Extraneous is not.
State/GA Follow-Up Meeting
April 11th is the follow-up meeting with the State DoT at the Interisland
Terminal, 7th Floor, at 1830 (six-thirty for you civilians). We had
a lot of Post-Its on the board at the last one, and it will be interesting
to see which issues have actually been addressed. Many of your gripes
involved the uneven application of security measures at different state
airports that do little to enhance security but constitute a major annoyance
or impediment to daily operations. Those really aren’t so much security
issues as they are management ones, and hopefully, will be addressed.
Other concerns were the process for obtaining space at Kalaeloa (or
any state airport, for that matter) clouded, no doubt by the leasing of
Hangar 110 to a construction firm to build modular housing. A bigger,
but related issue is that of T-Hangar construction/availability at all
state airports. The state has decided that there is insufficient
return on investment to warrant giving any real priority to hangar construction,
and so airplanes continue to sit out in the weather, unprotected.
The fact that you can’t legally wash your airplane to rid it of salt and
other corrosives doesn’t help much either.
There’s a plethora of issues and concerns that were raised, and, I suspect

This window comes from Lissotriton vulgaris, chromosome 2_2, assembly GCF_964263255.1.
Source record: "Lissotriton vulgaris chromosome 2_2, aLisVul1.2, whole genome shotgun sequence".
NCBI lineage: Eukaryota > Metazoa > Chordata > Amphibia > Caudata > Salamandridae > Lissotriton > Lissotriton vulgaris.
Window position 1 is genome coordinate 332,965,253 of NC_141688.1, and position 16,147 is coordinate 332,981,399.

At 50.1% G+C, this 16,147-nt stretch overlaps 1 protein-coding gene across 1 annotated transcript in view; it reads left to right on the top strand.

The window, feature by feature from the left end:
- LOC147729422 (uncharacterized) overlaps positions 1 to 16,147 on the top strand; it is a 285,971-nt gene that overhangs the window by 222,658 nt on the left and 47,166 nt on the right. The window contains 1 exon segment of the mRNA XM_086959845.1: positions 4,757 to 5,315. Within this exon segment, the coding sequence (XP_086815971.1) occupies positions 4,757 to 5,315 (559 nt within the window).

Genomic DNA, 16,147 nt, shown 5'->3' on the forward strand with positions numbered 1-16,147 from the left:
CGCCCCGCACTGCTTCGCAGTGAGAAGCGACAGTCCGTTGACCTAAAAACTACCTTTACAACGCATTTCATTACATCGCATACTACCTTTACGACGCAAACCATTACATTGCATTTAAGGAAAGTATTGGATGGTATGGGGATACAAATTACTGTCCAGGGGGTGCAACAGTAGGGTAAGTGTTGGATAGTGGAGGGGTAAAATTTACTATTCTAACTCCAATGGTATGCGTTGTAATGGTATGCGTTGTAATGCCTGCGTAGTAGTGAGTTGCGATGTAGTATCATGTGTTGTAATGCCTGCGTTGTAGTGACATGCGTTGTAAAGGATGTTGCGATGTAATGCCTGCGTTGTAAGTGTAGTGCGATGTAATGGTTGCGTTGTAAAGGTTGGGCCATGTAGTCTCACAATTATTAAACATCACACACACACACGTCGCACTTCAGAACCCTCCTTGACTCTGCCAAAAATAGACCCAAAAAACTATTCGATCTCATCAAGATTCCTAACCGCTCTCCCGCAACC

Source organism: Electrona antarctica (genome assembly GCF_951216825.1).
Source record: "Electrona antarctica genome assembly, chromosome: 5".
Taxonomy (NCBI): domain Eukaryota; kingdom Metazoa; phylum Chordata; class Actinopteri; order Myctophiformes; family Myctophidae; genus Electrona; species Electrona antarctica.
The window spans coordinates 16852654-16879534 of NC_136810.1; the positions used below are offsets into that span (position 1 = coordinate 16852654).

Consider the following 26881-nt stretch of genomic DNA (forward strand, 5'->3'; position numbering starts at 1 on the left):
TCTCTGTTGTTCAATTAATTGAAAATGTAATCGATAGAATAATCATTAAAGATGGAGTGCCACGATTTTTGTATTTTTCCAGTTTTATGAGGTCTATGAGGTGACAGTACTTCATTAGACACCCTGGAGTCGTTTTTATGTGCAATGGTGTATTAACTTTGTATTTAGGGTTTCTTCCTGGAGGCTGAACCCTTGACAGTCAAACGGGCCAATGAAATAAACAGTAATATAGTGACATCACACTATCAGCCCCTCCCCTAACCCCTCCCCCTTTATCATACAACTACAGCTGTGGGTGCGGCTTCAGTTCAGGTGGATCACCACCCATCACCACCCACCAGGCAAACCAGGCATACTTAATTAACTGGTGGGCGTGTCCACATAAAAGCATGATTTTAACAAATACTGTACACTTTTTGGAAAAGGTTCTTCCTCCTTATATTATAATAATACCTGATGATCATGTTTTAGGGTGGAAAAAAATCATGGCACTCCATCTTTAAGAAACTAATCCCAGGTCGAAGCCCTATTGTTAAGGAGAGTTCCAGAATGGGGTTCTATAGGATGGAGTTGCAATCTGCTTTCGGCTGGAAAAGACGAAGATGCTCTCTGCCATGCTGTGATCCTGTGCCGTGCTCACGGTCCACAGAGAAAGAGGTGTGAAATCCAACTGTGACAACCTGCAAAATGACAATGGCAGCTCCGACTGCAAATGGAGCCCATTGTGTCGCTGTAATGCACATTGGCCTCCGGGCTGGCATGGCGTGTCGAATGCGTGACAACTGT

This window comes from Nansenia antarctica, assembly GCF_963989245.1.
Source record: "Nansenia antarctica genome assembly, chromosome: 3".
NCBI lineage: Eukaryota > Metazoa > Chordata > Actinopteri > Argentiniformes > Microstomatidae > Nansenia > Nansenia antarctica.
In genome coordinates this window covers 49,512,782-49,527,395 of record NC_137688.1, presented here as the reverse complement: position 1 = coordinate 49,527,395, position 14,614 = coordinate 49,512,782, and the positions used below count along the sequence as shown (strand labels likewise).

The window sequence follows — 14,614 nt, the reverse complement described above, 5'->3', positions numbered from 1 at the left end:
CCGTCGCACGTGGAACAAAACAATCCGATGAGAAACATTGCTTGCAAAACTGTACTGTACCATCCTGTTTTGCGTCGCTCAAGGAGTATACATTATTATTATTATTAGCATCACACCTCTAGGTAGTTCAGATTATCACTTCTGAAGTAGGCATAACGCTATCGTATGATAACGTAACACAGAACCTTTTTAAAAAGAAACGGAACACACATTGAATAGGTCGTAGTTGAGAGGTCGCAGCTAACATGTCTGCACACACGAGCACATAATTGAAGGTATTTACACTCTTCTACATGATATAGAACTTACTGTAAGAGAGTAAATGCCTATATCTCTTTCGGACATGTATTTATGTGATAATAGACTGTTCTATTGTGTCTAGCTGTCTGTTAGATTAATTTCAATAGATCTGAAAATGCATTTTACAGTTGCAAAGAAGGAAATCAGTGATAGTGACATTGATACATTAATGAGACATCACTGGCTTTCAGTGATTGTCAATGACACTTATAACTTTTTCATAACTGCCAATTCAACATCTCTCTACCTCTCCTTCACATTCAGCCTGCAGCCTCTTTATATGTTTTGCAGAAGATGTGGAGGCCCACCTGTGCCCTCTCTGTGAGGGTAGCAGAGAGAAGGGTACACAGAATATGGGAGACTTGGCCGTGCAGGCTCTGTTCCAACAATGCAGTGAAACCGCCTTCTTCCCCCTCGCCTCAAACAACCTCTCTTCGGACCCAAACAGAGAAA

some new ones to consider. It promises to be an entertaining evening, to
say the least. Y’all come, hear?
Erik Lindbergh, grandson of Charles A., who flew the Atlantic solo
for the first time 75 years ago next month, is going to recreate the flight,
although this time in a Lancair Columbia 300. About the only thing
the Columbia shares with granddaddy’s Ryan is the fact that it is motivated
by a single engine. That, and they are both of composite construction
(that’s right—wood is the original composite). While both aircraft
represent the state of the art, that art has advanced significantly since
1927. The Columbia is faster, more comfortable, quieter, with much
better visibility, and has superb instrumentation and navigation.
I suspect, too, that the Columbia’s engine is likely more reliable, though
Charles’ engine didn’t as much as hiccup (other than when he let
a tank run dry) in 33 hours. The commemorative flight is a fitting
tribute to a great aviator, made more so by the fact that Erik is family.
Be careful out there